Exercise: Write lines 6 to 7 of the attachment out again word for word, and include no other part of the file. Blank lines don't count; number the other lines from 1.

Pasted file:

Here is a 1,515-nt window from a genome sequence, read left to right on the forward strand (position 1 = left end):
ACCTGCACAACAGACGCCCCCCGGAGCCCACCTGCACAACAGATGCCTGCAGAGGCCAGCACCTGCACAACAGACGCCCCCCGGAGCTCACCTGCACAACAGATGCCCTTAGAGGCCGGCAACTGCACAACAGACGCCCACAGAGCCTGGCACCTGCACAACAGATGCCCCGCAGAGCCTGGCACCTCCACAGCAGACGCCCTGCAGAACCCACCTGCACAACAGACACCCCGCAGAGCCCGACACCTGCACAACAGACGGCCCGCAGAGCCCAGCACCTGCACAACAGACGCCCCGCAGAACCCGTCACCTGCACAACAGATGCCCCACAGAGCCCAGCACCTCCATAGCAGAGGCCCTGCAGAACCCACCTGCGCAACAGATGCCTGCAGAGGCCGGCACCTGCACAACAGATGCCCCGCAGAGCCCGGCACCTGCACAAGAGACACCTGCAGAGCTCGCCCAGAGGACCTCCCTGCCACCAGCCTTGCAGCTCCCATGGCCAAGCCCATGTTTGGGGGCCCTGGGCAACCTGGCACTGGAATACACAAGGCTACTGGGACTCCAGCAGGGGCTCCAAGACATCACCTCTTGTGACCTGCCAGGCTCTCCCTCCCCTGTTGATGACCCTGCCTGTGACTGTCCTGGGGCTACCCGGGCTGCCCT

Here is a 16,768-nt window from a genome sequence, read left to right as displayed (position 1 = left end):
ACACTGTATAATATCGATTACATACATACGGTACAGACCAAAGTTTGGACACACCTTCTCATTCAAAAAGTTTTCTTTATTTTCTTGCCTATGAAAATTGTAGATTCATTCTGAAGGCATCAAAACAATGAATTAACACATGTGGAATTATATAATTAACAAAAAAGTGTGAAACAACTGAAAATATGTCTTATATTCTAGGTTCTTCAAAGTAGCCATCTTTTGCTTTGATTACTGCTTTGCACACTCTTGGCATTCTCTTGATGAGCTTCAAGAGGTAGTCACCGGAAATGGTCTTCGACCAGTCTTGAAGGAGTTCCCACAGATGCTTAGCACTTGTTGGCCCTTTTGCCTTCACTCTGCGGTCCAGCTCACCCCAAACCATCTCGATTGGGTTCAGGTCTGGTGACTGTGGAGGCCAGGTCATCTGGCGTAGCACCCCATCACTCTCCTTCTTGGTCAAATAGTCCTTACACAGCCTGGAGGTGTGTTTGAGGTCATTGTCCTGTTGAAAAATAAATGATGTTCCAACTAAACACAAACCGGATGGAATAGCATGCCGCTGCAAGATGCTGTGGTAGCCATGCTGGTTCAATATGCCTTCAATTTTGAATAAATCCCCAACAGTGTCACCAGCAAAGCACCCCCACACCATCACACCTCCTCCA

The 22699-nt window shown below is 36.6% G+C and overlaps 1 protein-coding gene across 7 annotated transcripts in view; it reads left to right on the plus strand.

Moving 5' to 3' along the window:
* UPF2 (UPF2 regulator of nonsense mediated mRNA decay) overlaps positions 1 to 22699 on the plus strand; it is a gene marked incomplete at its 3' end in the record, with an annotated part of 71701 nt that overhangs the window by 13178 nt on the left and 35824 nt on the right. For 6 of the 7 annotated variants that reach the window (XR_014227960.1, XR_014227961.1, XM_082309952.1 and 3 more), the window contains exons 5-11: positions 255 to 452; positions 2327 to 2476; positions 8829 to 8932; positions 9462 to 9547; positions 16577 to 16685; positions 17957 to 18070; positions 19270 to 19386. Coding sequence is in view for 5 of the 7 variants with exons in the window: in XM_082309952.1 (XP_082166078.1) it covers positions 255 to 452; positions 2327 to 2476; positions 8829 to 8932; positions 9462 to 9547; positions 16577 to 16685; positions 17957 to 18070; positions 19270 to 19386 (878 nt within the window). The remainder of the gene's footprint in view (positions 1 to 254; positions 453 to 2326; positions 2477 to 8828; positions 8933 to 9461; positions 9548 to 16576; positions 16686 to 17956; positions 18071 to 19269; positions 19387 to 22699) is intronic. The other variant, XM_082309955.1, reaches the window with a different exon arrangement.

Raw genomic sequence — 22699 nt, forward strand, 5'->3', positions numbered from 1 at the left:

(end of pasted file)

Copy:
Moving 5' to 3' along the window:
* UPF2 (UPF2 regulator of nonsense mediated mRNA decay) overlaps positions 1 to 22699 on the plus strand; it is a gene marked incomplete at its 3' end in the record, with an annotated part of 71701 nt that overhangs the window by 13178 nt on the left and 35824 nt on the right. For 6 of the 7 annotated variants that reach the window (XR_014227960.1, XR_014227961.1, XM_082309952.1 and 3 more), the window contains exons 5-11: positions 255 to 452; positions 2327 to 2476; positions 8829 to 8932; positions 9462 to 9547; positions 16577 to 16685; positions 17957 to 18070; positions 19270 to 19386. Coding sequence is in view for 5 of the 7 variants with exons in the window: in XM_082309952.1 (XP_082166078.1) it covers positions 255 to 452; positions 2327 to 2476; positions 8829 to 8932; positions 9462 to 9547; positions 16577 to 16685; positions 17957 to 18070; positions 19270 to 19386 (878 nt within the window). The remainder of the gene's footprint in view (positions 1 to 254; positions 453 to 2326; positions 2477 to 8828; positions 8933 to 9461; positions 9548 to 16576; positions 16686 to 17956; positions 18071 to 19269; positions 19387 to 22699) is intronic. The other variant, XM_082309955.1, reaches the window with a different exon arrangement.